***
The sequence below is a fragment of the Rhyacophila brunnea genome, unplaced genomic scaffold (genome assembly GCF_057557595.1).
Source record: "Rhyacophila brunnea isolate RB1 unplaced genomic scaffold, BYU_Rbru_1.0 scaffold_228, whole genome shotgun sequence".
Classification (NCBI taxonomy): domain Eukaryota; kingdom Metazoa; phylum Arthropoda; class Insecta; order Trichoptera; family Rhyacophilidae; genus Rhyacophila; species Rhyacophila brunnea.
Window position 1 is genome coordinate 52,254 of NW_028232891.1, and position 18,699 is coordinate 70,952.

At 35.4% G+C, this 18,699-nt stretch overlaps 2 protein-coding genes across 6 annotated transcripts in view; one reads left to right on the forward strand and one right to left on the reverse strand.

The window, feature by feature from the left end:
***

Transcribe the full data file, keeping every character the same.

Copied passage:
The sequence below is a fragment of the Rhyacophila brunnea genome, unplaced genomic scaffold (genome assembly GCF_057557595.1).
Source record: "Rhyacophila brunnea isolate RB1 unplaced genomic scaffold, BYU_Rbru_1.0 scaffold_228, whole genome shotgun sequence".
Classification (NCBI taxonomy): domain Eukaryota; kingdom Metazoa; phylum Arthropoda; class Insecta; order Trichoptera; family Rhyacophilidae; genus Rhyacophila; species Rhyacophila brunnea.
Window position 1 is genome coordinate 52,254 of NW_028232891.1, and position 18,699 is coordinate 70,952.

At 35.4% G+C, this 18,699-nt stretch overlaps 2 protein-coding genes across 6 annotated transcripts in view; one reads left to right on the forward strand and one right to left on the reverse strand.

The window, feature by feature from the left end: